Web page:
are elected to Congress this year
they will be "radical ADA-type
Democrats." -. -w
He said this wing of the Dem Dem-iraUi
iraUi Dem-iraUi Partv has control In the
Northern and Western states
which he said contain the key
1956 election contests.
"You wilr be in for a wild
.Hmcr Mnop hv radical Dem-
iroji drunk with vision tf
votes and not pink hut dead ele;
nhnnt.K hp said.
-This means that when you
vote for more Democrats in the
House and Senate you are vot voting
ing voting to raise your taxes, cheapen
your money, an dto stifle trie
new Investment and enterprise
,hih moans more lobs and
more progr essfor the AmericaT
people."
Meanwhile Republican nation,
al chairman Meade Alcorn ac ac-Truman
Truman ac-Truman nf engaging 11
VUOV-u -a. - w j
"falsehoods, distortions and par
tlsan venom" in his current elec
tion campaign speecnes.
Transatlantic
Hypnotism Draws
Fan In California
TORQUAY, England (UPD A
New Orleans merchant seaman
and a California auto salesman
got into the transatlantic hypno hypnotism
tism hypnotism act today.;
Torquay h y p not 1st Henry
Blythe, who last week inaugurat inaugurated
ed inaugurated a telephone .service to break
unwanted habits, reported that in
his mail this mornmg were, let letters
ters letters from auto distributor LgHy
E. Webb Valleio, Calif. add
aemn It. A. Gault rot New Or Orleans.
leans. Orleans. ..
Each told Blythe he had heard
about the planned smoking cure
by transatlantic phone for type type-.
. type-. writer dealer Harold W. Scott of
Austin, Minn., and was interested
in similar treatment
Scott was due to call Blythe for
six minute hypnotic sessions on
Saturday and Sunday. But, as
Blythe learned in a letter from
Scott today, the Austin man was
in the hospital recovering from
a minor operation over the week weekend
end weekend and was unable to keep the
appointment.
Blythe, who waited vainly for
the calls from Scott, was extreme extremely
ly extremely sorry to hear that Scott was
in the hospital and planned to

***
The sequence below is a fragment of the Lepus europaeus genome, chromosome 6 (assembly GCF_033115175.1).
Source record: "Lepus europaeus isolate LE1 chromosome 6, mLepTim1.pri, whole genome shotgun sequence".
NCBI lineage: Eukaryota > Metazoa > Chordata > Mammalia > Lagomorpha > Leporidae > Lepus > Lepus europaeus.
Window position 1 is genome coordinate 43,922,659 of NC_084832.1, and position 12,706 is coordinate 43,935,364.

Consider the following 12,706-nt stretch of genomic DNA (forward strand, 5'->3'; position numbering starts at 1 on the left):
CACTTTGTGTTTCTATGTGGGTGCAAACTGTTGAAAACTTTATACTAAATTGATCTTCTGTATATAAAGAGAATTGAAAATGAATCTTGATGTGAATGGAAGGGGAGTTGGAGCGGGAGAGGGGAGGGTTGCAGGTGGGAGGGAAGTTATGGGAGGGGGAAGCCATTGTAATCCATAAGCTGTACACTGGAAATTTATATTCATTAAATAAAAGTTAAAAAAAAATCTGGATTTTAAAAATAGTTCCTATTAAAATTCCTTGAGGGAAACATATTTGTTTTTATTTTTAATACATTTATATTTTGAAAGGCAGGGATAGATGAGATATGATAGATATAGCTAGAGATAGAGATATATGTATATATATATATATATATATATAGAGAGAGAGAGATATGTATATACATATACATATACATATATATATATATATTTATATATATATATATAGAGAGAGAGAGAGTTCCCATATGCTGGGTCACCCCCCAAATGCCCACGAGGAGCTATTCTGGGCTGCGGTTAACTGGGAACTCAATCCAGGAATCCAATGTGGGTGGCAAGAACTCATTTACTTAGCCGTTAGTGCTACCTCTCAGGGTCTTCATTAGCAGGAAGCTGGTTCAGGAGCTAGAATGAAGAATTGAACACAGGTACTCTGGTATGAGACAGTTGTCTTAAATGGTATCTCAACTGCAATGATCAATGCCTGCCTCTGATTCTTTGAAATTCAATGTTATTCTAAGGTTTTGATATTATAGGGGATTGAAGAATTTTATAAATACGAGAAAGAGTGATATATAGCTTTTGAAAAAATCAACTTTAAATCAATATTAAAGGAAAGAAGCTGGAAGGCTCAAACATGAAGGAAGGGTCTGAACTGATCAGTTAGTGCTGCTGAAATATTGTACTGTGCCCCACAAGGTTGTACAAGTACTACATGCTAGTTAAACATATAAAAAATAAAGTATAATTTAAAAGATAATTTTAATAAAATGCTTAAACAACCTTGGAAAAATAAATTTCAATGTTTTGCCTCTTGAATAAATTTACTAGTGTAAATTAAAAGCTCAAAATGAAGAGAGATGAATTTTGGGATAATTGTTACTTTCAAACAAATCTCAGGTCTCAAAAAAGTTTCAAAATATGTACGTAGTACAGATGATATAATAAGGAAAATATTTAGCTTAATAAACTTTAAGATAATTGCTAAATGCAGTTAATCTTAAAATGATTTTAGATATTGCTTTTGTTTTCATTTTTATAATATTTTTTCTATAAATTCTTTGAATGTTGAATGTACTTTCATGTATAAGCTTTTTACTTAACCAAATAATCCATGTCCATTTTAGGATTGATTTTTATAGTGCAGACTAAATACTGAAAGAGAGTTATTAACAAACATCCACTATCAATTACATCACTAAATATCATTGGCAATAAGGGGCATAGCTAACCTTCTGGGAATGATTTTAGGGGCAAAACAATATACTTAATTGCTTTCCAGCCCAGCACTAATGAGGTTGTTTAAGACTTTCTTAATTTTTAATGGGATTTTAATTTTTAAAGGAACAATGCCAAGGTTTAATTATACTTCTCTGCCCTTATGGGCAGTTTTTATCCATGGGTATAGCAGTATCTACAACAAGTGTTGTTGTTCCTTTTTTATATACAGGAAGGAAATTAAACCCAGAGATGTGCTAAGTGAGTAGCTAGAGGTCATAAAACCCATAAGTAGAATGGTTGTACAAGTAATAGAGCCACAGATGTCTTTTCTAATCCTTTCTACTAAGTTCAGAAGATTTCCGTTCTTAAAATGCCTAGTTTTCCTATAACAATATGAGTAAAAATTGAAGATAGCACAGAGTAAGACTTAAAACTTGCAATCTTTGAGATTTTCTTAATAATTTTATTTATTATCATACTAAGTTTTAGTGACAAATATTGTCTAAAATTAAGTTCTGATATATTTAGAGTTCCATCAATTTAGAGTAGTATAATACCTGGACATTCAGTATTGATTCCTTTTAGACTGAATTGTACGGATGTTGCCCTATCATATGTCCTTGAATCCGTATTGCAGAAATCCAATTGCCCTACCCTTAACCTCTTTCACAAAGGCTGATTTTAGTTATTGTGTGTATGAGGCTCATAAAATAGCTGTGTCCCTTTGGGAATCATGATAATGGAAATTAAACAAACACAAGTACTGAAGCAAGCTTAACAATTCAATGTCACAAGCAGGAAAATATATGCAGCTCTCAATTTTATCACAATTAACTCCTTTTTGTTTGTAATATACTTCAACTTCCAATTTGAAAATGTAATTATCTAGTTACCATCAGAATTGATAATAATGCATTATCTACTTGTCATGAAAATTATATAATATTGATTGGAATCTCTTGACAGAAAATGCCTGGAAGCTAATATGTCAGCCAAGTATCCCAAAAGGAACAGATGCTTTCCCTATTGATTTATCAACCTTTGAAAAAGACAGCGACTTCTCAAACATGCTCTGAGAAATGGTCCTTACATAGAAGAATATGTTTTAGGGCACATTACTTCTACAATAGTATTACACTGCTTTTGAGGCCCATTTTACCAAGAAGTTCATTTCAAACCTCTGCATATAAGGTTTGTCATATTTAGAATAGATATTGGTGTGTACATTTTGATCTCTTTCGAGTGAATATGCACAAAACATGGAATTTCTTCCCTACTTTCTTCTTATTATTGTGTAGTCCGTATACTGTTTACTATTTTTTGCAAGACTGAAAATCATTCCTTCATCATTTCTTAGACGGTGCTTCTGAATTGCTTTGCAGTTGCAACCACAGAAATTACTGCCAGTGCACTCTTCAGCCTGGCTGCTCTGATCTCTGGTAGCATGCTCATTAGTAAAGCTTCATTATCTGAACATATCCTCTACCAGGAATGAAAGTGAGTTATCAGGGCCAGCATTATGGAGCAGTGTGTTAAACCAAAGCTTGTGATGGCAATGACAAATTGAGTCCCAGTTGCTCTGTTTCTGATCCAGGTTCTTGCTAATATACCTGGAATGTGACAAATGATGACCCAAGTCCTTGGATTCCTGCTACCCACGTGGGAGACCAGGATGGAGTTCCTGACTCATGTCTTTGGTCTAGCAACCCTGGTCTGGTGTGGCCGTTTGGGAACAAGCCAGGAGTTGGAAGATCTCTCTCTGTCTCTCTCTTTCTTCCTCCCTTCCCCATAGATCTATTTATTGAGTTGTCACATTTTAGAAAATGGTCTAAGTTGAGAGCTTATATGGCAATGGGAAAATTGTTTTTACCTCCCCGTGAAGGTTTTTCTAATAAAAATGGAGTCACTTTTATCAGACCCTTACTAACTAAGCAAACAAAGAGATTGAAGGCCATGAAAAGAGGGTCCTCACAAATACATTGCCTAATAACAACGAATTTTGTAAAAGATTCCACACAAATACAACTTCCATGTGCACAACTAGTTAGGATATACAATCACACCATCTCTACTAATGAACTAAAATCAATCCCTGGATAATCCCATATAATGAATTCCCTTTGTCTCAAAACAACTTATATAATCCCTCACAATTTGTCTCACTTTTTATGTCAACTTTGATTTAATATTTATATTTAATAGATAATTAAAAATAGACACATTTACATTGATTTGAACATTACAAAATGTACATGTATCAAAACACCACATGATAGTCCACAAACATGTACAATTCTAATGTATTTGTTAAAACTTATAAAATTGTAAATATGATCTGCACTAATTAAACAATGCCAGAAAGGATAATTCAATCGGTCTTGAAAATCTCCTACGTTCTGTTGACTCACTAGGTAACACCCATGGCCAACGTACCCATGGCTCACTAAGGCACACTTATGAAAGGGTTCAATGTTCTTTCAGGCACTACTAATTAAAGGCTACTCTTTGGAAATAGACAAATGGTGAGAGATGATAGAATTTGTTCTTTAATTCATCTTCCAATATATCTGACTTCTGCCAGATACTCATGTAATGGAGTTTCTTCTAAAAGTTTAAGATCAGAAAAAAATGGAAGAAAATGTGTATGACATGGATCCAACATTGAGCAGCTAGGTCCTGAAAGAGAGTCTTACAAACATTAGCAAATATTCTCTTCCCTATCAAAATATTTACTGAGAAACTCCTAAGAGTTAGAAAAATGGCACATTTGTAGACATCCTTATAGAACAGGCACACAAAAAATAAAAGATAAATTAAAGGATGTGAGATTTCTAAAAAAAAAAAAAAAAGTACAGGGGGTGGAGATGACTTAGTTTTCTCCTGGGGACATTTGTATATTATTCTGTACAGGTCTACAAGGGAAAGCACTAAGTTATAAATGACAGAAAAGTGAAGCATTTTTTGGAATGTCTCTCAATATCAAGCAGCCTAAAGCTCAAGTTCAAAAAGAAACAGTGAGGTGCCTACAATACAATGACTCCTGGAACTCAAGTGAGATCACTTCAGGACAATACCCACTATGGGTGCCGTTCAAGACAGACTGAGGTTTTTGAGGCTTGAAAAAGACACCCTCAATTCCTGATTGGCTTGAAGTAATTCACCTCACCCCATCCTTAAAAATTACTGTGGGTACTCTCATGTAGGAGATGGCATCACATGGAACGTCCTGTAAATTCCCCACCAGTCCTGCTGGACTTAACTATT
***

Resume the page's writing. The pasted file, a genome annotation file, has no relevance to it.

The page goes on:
make the hypnotic treatment a
"get well gift."
"In view of Mr. Scott's unfor unfortunate
tunate unfortunate hospital experience I am
willing to waive all charges,"
Blythe said. Scot' was initially
expected to pay $30 for the cure.

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DeGAULLE SPEAKS Gen. Charles DeGauUe, premier of
France, is shown addressing police officers in ceremonies com commemorating
memorating commemorating the 14th anniversary of the liberation of Paris in
World War II. The French cabinet the same day adopted the
oremier's constitution for the Firth Republic.

bbbbbbbbbbbbSbbbbbVMMI

For the Best
in news and entertainment
HOG-YCN
840 PANAMA 1090 COLON

in a speech before an Indiana
been a year when Republicans
xl i- : . ORG
man inia year, a ""
Alcorn's charge came as the
election battle for control of
Congress headed into its last
five weeks with leaders of
both parties ready for some
toe-to-toe slugging over such
issues as the Formosa, war
threat, inflation and the Ad-ams-Goldfine
case.
Nixon charged during the
week, end that an unnamed
State Department aide was try trying
ing trying to "sabotage" the adminis administration's
tration's administration's Formosa policy by dis disclosing
closing disclosing receipt of critical mail.
Democrats accused him of try trying
ing trying to hide the criticism.
Truman, who toured eight
states during the last half of
September, will continue
swinging at the Republicans
With speeches in six more
states in the next 'two weeks.
They are Wyoming, Ohio, Io Iowa,
wa, Iowa, North Dakota, Minnesota
and Michigan.
Knights of Columbus
Start Blood Donor
Rosier in Cristobal
Continuing their public service
program, the Cristobal Council
1689, Knights of Columbus, has
inaugurated a blood donor roster
within the Council and available
0 Council members and the Catho
lie clergy in the area.
Under the co-chairmanship of
Robert Stokes of Colon and Har Harry"
ry" Harry" E. Stutiman of Coco Solo, the
program is so organized that when
the emergency need for blood
arises and there chairmen are no notified,
tified, notified, they will call volunteer
members from their roster to re report
port report to the hospital for the emer emergency.
gency. emergency. The Council's blood donor pro program
gram program has been established to aug augment
ment augment (Be program already in ope operation
ration operation at the hospitals and will help
fill the gap regular donors can cannot
not cannot be -procured or in those cir circumstances
cumstances circumstances when regular donors
are not sufficient.
In addition, having donors ready
to assist the Catholic clergy in an
emergency is much-needed want
that has not been available until
new,.
Cristobal Council 1689, Knights
of Columbus, has sponsored and
supported many public service
programs in its history and this
blood donors program is another
one of its services.
In order to support these pro programs
grams programs and charities, the Council
is holding a Columbus memorial
dance on Oct. 10 at the Cristobal
Sky Room for members and
friends.
The proceeds of the dance will
be used for the Council charities
and service programs.
MERCHANDISE IMPORTS UP
WASHINGTON (UPD General
Merchandise imports in July in
creased 3 per cent above the June
level tp a total of fl.065,000,000,
the Commerce Department report
ed yesterday. The July total was T
per cent less than the $1,146,000,
000 reported for July, 1957.
la MU

our f una-raisin r affair.

had lew reason to lose and
Elsenhower will jump into the
political battle later next month
with three major speeches in